A couple of things with this one. First, the grammar. Mostly run on sentences, easily fixed. The item itself though, I'm having a hard time thinking that big enough chunks of gore would stick to the blade to do much other than writhe around and look menacing. Beyond that, a decent take on the evil sword concept. Go to Comment
Both gruesome and comical. I guess that fact that Anima has to rely on them for his sole source of conversation, speaks volumes about his lack of a proper social life. I want to know why they have been enchanted to petrify the people they bump into. Are they intended as guardians who protect the mage's stuff from would-be thieves? Go to Comment
quirky and endearing item! Can't help but smile, especially at the chattering away part and their name.
I think it makes for a memorable addition to a game. I can picture a thief, crouched down low, at the back of a dead-end alley, slowly opening the pouch, having just stolen it minutes ago, and many streets away. His eyes sparkle with greed, anxious to see what "treasure" he has acquired. As he opens the strings of the pouch and peers inside, his grin gives way to a sudden look of dismay and revulsion.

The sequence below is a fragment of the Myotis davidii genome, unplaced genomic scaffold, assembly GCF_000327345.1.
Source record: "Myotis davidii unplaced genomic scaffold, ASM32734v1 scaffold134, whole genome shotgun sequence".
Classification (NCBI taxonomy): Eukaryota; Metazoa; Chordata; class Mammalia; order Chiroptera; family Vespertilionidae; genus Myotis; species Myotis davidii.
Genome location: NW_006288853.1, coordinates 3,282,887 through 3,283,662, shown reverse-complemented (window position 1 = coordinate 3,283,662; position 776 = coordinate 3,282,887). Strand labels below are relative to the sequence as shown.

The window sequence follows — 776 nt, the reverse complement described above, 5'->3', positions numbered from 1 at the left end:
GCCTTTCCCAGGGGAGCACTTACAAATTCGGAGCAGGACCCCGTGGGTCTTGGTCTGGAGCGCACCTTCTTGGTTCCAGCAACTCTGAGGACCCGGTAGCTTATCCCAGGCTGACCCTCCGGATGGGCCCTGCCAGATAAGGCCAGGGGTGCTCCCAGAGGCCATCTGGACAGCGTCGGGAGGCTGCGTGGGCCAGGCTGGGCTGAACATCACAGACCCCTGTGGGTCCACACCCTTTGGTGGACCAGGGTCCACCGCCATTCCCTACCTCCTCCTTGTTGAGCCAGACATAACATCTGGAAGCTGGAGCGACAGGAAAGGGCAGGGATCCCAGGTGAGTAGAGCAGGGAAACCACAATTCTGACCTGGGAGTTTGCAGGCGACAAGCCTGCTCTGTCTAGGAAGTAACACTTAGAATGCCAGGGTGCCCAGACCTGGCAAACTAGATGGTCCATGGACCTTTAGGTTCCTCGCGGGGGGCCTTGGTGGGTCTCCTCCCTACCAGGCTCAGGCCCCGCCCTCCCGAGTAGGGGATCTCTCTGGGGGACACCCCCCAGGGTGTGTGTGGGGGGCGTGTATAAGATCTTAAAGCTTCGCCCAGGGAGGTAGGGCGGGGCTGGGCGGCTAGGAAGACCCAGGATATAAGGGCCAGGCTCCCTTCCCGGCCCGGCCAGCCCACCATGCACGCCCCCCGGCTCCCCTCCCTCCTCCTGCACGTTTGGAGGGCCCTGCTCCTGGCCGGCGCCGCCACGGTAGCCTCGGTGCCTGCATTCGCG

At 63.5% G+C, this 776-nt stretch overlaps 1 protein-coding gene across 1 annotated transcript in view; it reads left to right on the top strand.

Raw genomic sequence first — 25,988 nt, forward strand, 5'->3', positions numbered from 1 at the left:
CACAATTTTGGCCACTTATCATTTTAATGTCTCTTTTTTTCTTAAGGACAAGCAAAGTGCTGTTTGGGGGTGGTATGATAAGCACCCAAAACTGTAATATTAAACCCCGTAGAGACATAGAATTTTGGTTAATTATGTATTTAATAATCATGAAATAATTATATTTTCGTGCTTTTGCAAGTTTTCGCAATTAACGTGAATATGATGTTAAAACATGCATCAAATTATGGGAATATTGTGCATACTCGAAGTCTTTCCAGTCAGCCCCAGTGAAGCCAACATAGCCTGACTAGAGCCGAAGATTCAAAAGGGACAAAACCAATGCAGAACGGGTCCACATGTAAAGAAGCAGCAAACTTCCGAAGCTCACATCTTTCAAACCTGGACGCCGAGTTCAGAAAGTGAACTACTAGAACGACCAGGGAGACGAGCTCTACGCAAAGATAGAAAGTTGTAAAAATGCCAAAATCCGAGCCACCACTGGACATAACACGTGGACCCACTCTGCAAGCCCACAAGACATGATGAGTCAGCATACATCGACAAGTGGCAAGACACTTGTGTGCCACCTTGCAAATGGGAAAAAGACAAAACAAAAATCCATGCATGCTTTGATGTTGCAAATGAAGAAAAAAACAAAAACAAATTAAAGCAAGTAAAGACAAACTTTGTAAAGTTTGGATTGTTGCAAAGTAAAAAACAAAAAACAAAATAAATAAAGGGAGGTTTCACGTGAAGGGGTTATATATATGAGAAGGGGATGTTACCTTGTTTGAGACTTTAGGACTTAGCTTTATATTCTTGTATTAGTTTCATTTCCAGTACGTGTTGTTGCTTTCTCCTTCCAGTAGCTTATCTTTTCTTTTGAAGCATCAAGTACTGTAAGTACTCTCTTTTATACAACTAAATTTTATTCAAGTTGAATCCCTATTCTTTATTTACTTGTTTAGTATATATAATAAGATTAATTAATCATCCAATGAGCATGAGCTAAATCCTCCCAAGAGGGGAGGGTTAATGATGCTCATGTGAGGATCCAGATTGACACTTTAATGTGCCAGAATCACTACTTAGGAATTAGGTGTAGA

I will go ahead and answer some questions that came up in the comments.
Cheka are the eyes grumpy, not generally but if they have been thrown a lot are given to complaint.
Maggot no they were not really made for his defence except maybe as a last resort, so why did he make them of petrification only he knows for sure.
Valadaar yes they are thrown or dropped weapons though they have a tendency to complain about it. Go to Comment
Magic is the lifeforce of all living creatures, and it is from it that all life is made - in areas with lots of undead, magic might actually be missing or weak, which puts a whole new spin on how dangerous the undead are. Even simple zombies can be troublesome if you're relying on mages and you hit a pocket of undead making a low-magic zone...
Ideas ( System ) | February 27, 2003 |